Level: Apprentice
Reading/watching time: 12 min
I have heard you should stop roasting when cocoa beans start to smell good so you don’t lose all those great flavors.  You don’t really talk about that though. How do you know when to stop a roast?

I’m going to start off with a disclaimer here that these are my opinions based on roasting for over a decade and being actively in the kitchen for over 4 decades.  What that means is I can’t back it up with sources, data and supporting information other than that which I have personal experience.

The Chuncho from Peru I recently had gave off the most amazing aroma of fresh pressed apple juice in its raw state yet it had virtually no apple flavor.  Ivory Coast has no jasmine aroma while roasting but often smells of jasmine in the chocolate.  Honduras has an aged cheese aroma when raw and sometimes a musty aroma while roasting but both are absent in the chocolate.  Roasting coffee has a distinct aroma but it isn’t of coffee.

When you bake bread the lovely aroma fills the house.  Brewing coffee also fills the room with a lovely smell and the same goes with a roasting chicken or roast of beast.

What I want you to notice is that the bread, coffee and meat still taste good after they give off the aromas that give them their own distinct flavors.  You never stop baking a loaf of bread as soon as it starts to smell of bread - to do so would give you an under baked loaf of dough. 

When we smell something it is because there are molecules that have been released from the surface of whatever we are smelling,that have made it to our nose and have fired receptors there.  Those molecules are a gas (they are traveling through the air after all).  But only a very small portion is released from their source.  Many compounds we can smell in the ppt range (parts per trillion) but those same compounds remain in whatever gave them off in the ppb or even ppm (billion and million respectively) range.  It does not release anywhere close to everything it has by orders of magnitude.  Think of a bottle of essential oil or scented candle.  They continue to have aroma basically indefinably because such small amounts are being released at a given time.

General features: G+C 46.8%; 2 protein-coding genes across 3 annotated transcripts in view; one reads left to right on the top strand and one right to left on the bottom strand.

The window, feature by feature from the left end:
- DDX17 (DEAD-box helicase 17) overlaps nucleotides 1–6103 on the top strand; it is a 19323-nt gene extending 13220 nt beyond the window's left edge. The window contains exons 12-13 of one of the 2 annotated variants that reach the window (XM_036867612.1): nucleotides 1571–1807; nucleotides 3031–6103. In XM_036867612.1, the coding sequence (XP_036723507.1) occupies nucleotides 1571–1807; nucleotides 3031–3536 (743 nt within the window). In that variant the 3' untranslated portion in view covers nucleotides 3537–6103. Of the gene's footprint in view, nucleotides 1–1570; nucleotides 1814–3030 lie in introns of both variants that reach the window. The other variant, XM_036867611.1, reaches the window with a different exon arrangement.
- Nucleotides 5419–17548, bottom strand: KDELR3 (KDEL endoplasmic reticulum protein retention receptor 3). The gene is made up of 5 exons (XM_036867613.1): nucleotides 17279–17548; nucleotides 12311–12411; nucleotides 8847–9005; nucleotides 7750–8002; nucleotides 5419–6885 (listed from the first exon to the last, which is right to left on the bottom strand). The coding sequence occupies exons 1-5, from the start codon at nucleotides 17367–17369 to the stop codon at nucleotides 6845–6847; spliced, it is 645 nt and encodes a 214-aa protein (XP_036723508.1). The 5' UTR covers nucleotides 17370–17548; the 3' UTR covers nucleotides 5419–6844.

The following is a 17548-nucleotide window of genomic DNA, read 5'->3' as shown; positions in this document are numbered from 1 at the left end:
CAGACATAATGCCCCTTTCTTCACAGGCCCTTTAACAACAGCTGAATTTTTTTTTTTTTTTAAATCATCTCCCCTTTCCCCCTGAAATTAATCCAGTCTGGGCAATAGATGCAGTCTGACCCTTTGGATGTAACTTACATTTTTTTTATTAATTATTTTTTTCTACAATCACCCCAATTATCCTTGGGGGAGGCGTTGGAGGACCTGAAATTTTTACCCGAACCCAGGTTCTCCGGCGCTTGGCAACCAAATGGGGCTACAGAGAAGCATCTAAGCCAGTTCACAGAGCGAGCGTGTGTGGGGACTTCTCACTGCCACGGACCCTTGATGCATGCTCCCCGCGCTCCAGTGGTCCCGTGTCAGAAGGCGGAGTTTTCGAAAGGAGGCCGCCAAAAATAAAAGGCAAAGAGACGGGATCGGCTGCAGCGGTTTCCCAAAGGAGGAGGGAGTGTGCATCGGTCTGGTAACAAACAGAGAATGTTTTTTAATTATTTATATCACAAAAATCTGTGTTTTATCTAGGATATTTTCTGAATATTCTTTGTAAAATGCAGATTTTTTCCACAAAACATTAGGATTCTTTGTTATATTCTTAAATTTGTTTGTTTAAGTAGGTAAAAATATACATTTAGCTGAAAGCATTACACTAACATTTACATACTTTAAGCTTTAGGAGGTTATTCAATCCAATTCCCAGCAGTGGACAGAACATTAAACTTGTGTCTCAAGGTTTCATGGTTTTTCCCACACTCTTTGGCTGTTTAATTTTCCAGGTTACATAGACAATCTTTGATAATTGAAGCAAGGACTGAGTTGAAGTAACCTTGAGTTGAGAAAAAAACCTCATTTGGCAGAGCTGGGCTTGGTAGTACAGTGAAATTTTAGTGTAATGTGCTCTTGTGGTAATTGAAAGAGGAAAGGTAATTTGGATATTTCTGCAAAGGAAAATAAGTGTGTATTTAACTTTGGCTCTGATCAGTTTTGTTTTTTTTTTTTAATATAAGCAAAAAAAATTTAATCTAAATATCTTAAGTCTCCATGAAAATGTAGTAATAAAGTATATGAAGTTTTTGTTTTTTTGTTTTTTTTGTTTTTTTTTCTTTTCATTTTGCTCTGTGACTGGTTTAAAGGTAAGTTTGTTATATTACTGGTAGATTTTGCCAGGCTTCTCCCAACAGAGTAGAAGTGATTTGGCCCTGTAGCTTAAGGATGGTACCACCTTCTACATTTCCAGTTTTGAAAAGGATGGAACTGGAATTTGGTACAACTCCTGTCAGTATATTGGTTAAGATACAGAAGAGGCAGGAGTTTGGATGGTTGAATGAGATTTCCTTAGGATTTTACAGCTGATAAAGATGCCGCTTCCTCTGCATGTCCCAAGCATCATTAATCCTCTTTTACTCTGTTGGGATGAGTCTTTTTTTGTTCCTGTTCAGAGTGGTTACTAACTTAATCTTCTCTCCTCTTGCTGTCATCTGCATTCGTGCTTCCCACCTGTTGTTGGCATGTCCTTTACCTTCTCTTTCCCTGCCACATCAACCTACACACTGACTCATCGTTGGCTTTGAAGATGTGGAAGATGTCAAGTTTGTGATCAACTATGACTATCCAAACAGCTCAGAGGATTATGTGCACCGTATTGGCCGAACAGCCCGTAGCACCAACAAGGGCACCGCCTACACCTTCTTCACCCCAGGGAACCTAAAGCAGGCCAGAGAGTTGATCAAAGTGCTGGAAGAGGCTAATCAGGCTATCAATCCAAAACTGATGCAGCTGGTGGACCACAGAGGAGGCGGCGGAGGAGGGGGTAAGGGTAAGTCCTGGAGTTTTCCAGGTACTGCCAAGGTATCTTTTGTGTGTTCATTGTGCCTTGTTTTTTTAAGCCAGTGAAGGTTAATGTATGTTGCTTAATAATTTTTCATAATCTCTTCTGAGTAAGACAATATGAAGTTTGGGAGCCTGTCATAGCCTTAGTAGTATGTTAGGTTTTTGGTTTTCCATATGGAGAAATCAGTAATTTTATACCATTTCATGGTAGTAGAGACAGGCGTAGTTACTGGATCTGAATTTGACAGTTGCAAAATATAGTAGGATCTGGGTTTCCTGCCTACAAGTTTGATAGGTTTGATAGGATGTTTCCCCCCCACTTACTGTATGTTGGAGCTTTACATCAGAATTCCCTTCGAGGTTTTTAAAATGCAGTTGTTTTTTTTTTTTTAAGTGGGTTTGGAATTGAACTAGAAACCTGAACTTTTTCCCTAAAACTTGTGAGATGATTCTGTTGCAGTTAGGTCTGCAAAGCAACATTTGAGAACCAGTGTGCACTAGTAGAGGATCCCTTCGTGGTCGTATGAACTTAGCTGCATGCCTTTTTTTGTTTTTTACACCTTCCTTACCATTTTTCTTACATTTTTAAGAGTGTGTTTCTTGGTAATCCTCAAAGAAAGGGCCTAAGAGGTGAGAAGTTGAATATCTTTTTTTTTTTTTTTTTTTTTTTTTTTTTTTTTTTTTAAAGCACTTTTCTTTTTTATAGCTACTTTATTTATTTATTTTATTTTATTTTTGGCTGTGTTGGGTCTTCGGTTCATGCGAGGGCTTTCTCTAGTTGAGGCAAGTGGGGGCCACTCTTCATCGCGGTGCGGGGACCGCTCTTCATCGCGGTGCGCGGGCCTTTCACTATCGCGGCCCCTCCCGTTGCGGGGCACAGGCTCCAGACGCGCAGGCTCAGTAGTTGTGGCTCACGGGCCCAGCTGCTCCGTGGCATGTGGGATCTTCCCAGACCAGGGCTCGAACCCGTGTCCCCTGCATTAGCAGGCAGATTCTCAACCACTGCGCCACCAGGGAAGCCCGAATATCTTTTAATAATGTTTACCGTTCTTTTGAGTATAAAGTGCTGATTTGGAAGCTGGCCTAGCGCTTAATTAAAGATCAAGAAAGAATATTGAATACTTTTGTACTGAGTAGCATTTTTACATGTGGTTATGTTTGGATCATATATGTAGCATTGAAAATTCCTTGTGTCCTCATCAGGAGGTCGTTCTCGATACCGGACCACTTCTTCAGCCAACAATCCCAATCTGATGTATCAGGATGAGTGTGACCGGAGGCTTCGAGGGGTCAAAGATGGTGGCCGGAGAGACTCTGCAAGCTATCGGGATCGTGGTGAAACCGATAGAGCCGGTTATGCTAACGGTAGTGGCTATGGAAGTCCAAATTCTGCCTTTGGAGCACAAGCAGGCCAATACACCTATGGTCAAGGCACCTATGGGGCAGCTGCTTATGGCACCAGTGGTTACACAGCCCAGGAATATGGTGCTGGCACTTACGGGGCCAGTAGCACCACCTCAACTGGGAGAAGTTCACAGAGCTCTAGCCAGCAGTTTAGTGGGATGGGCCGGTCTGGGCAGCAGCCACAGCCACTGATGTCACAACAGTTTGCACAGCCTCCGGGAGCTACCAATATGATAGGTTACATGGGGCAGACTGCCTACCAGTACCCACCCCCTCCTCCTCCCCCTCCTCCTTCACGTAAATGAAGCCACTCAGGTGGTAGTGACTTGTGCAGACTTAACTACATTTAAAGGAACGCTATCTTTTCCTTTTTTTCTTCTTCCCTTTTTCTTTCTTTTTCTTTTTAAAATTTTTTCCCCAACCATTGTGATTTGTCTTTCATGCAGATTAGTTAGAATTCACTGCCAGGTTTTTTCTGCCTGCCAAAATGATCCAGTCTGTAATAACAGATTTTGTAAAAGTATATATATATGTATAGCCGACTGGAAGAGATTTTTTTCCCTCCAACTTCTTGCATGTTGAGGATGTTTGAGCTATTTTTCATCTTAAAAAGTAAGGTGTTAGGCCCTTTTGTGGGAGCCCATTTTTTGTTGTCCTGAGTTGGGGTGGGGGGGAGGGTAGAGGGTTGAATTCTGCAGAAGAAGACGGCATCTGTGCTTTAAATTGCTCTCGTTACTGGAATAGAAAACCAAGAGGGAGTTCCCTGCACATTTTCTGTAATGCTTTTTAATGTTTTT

The point here is that just because you are smelling something while you are roasting does not mean you are driving it off and out of your chocolate.  Instead it means you have actually developed the aroma compound, a tiny amount has been released from the surface of the bean (very likely where it was just created), it made it to your nose receptors and you smelled it.  Congratulations.

But stopping the roast there would be a shame.  Just like the loaf of bread that is giving off bready aroma while it is still mostly raw dough, your cocoa beans are no different.  The outer layer may be giving off those aroma but the interior hasn’t.  You have to keep roasting to give time for the heat to soak in and the chemical reactions to propagate inward.  This is why I often suggest waiting until you smell chocolate, brownies or the like and then wait an additional 2-3 minutes.   

The other side of this are bad smells.  I rarely talk about the aromas that come off of a roast even though there are a lot of them.  At the end of the day I find they just don’t matter.  They are markers for noting where you are.  During the Roasting Seminar I gave recently we made these notes as benchmarks.

  • 150 - 180 F - Pulls off acids and ketones. unpleasant odors. These do not mean a lot as long as the ramp is under 12 F/min
  • 180 - 195 F - wheat / bread / grain / hay
  • 212 - 220 F - Various nuts / Graham crackers / chocolate
  • > 232 F - Nut smell dissipates. May get a new wave of acidic smells. If these are clean acids (e.g. vinegar) then it is OK. if not a good acid odor; this is not good. Ramp needs to be slowed down
  • 240 - 250 F - Fruit odor takes over (if present in the bean) if you choose you can pull out the beans at this point
  • 260 F - small dip in acidic odor or a change in odor can be detected. Pull out at the dip in the acid odor or if acrid aromas increase radically.